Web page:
Tuesday, September 1, 2009
The Flaming Footsteps of Jilanth
Author: Andrew Hind.
Contents: 16 saddle stitched black and white pages, 1 title page, 14 pages of adventure, and 1 open game license page.
Publisher: Expeditious Retreat Press.
Product Code: XRP6105.
Retail Price: £7.00 or $12.00.
An adventure for 6-8 characters of levels 3-5, the Flaming Footsteps of Jilanth presents a small subtropical isle and three dungeon levels. The physical product is sturdy enough, having a glossy cover stock and durable interior pages, on which the text is clearly printed and the black and white maps are well rendered, but unlike previous offerings the spine seems to wear easily. The cover illustrations by Bradley K. McDevitt are in keeping with the traditional aesthetic, though the image of an enraged carnivorous ape on the front is a little misleading, being only likely to be encountered as a wandering monster, and suggesting a homage to the Isle of the Ape that does not materialise. Including the title page, there are three interior illustrations by John Bingham, which relate directly to the substance of the module.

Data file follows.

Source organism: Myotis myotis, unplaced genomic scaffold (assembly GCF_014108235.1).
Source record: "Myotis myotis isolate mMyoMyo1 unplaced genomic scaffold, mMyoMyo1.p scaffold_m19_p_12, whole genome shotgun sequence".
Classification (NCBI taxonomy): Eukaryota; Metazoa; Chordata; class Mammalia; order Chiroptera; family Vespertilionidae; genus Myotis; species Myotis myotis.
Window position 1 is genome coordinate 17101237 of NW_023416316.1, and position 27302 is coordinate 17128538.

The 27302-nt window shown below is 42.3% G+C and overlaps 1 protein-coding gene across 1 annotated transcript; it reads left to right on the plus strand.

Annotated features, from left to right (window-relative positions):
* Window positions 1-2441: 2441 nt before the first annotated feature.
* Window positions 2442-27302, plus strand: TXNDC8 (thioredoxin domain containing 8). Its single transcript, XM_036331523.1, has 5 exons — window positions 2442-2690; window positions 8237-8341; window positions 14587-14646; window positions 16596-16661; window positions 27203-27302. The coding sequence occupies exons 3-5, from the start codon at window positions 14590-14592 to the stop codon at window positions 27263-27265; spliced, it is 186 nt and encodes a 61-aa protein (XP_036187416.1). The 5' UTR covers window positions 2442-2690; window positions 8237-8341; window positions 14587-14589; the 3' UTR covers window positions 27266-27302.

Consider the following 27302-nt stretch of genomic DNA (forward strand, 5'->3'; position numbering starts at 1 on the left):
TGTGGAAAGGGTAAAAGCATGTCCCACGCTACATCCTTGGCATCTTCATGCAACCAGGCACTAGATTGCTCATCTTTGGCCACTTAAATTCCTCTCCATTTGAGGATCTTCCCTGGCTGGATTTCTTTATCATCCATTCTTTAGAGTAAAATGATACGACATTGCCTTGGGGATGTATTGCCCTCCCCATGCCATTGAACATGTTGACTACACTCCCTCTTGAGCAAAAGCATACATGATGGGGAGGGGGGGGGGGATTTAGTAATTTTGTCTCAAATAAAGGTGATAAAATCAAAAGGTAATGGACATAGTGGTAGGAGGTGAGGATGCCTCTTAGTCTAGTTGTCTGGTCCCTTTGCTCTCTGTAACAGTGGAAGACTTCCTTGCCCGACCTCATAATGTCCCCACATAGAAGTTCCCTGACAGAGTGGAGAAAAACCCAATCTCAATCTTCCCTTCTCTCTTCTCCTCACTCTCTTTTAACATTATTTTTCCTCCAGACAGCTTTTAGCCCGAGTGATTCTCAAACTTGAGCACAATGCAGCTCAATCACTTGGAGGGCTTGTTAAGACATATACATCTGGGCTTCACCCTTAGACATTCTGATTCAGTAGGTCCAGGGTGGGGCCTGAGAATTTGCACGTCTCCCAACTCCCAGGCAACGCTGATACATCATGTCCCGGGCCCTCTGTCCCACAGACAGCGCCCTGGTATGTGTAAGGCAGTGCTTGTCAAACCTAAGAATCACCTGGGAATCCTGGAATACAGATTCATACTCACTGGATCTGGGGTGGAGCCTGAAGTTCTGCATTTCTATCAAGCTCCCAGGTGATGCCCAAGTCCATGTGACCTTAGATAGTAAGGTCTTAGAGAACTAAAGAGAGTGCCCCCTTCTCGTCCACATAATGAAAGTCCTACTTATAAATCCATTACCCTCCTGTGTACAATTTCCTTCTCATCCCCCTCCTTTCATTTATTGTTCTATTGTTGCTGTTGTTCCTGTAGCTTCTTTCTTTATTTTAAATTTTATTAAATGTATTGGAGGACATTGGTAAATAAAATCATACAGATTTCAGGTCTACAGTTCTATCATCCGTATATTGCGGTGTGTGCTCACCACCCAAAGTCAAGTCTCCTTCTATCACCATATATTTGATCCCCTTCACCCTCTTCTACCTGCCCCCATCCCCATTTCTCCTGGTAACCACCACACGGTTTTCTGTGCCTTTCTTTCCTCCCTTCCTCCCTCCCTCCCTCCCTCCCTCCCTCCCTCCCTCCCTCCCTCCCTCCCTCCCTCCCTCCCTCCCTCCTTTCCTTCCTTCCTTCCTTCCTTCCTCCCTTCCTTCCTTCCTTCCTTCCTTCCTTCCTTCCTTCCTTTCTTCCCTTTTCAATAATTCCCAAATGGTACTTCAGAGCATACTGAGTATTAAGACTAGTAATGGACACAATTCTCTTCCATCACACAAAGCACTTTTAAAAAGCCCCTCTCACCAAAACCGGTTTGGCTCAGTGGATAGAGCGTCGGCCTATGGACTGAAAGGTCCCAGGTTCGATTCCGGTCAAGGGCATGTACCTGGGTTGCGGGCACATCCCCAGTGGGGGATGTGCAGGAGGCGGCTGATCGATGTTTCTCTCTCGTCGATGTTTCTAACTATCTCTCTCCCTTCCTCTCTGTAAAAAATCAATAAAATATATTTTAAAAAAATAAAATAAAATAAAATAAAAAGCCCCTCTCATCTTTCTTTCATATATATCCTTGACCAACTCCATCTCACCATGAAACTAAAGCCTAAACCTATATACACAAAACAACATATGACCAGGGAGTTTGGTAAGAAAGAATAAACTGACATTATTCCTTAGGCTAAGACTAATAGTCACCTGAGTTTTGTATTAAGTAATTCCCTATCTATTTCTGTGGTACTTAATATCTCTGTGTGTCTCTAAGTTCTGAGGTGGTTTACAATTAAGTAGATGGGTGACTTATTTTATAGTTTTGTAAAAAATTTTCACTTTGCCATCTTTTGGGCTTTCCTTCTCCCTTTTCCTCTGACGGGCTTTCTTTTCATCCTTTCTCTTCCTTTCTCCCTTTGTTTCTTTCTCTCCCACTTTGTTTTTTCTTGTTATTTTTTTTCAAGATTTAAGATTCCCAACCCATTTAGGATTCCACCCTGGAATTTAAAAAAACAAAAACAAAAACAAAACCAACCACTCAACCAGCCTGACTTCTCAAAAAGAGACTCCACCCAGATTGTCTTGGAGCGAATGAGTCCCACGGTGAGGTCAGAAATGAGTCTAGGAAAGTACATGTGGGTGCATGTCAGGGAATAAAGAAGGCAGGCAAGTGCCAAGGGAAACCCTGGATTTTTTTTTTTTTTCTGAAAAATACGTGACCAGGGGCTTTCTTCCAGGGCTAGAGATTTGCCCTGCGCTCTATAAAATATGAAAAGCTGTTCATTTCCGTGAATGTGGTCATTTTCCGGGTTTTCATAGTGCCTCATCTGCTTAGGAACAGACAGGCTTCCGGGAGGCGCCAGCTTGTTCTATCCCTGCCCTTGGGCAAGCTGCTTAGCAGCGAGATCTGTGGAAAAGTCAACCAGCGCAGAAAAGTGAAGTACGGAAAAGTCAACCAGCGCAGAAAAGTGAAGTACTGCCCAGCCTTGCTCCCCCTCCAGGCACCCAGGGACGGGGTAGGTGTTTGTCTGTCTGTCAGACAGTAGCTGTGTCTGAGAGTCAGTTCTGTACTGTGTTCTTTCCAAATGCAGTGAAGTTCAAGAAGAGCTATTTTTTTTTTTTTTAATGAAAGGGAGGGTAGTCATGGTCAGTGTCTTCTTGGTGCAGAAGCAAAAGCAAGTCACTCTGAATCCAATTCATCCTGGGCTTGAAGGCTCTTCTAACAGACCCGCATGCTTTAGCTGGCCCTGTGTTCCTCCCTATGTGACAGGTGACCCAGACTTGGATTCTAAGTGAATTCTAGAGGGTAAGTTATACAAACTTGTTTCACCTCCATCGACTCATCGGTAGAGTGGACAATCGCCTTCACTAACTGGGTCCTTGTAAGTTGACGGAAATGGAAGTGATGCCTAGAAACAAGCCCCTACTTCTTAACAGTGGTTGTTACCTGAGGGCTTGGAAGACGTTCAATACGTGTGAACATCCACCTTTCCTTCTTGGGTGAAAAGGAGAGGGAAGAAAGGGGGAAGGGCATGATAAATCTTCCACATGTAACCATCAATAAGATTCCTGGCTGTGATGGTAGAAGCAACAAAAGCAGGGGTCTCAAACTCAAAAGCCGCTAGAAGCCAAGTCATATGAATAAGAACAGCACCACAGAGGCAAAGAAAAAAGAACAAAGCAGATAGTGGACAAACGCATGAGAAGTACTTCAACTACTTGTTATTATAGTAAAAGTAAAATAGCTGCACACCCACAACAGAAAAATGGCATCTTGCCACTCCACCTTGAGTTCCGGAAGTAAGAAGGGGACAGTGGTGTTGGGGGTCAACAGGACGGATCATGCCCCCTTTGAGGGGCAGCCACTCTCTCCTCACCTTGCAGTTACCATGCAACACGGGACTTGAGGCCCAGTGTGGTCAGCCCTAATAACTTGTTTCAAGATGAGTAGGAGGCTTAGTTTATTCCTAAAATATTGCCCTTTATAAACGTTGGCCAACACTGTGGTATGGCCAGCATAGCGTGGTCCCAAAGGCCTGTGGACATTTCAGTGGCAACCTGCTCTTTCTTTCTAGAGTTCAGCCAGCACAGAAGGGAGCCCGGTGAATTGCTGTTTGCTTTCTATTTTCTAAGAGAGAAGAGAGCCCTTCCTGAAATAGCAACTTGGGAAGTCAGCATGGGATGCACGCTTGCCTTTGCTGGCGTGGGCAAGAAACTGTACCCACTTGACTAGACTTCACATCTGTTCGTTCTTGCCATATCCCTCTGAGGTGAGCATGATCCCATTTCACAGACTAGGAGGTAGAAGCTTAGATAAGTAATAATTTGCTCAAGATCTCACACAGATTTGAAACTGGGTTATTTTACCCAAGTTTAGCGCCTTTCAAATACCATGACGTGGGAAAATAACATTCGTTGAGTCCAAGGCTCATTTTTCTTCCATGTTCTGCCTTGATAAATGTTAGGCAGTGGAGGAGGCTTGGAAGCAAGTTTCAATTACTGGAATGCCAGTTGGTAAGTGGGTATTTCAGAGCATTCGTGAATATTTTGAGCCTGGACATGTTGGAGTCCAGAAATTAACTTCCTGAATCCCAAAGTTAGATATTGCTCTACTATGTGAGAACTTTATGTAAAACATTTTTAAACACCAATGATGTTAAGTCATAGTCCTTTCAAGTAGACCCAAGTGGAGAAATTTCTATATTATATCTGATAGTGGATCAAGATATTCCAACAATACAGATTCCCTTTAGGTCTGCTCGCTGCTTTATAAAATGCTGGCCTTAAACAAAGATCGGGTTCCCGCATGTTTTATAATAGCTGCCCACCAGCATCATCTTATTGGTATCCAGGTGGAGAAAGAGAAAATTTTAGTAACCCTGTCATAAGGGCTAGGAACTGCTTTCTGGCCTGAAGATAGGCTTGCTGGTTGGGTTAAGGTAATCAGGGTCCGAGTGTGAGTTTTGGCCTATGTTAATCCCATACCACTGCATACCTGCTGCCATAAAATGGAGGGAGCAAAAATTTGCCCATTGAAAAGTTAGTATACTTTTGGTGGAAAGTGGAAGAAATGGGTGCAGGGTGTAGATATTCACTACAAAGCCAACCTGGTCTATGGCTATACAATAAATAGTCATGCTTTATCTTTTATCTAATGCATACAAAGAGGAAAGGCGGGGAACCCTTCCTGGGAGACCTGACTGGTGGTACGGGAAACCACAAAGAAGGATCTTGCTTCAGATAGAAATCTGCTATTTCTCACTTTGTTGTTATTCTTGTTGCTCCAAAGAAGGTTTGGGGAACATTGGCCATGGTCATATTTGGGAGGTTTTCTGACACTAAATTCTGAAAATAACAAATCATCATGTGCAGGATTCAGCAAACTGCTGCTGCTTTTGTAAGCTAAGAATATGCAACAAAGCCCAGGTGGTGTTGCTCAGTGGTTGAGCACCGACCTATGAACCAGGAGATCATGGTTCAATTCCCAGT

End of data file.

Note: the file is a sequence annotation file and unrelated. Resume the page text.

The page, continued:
The premise is fairly straightforward; the Lord Admiral of the port city of Ranste has gone missing, and flaming footsteps, the hallmark of the long dead pirate lord Firebeard, have been seen in the streets. In response, the city council has dispatched the player characters to the isle of Jilanth, a former pirate stronghold, to search for signs that Firebeard might have returned, or else some other indication as to what is going on. The isle is about ten miles in diameter and consists of around seventy hexes. Four of the hexes are keyed as adventure locations, whilst the rest are a mixture of jungle, swamp, hill and mountain terrain types. The random encounter table has thematically appropriate entries for day and night, as well as three special events that each have quarter page descriptions. It is a little strange that the chart allows for the appearance of goblins armed with blowpipes, but not the lizard men whose camp is one of the adventure locations.
Each of the other three keyed locations presents a short dungeon level that consists of around a dozen or so encounter areas. The first of these is a cavern complex that was used by Firebeard and his pirates as a stronghold. The main opposition are giant vermin and skeletal undead, but there is also a mummified voodoo witch to contend with. Further upriver is an abandoned gnome hold, which can also be reached by means of an underground tunnel from the pirate caverns. Once a prosperous copper mine, the gnomes were overwhelmed by an insidious curse. In addition to giant vermin and undead, corrupted creatures known as hold creepers stalk the empty halls of the gnome hold. They have also captured the last surviving member of an ill fated expedition to the pirate caverns, who the adventurers may rescue.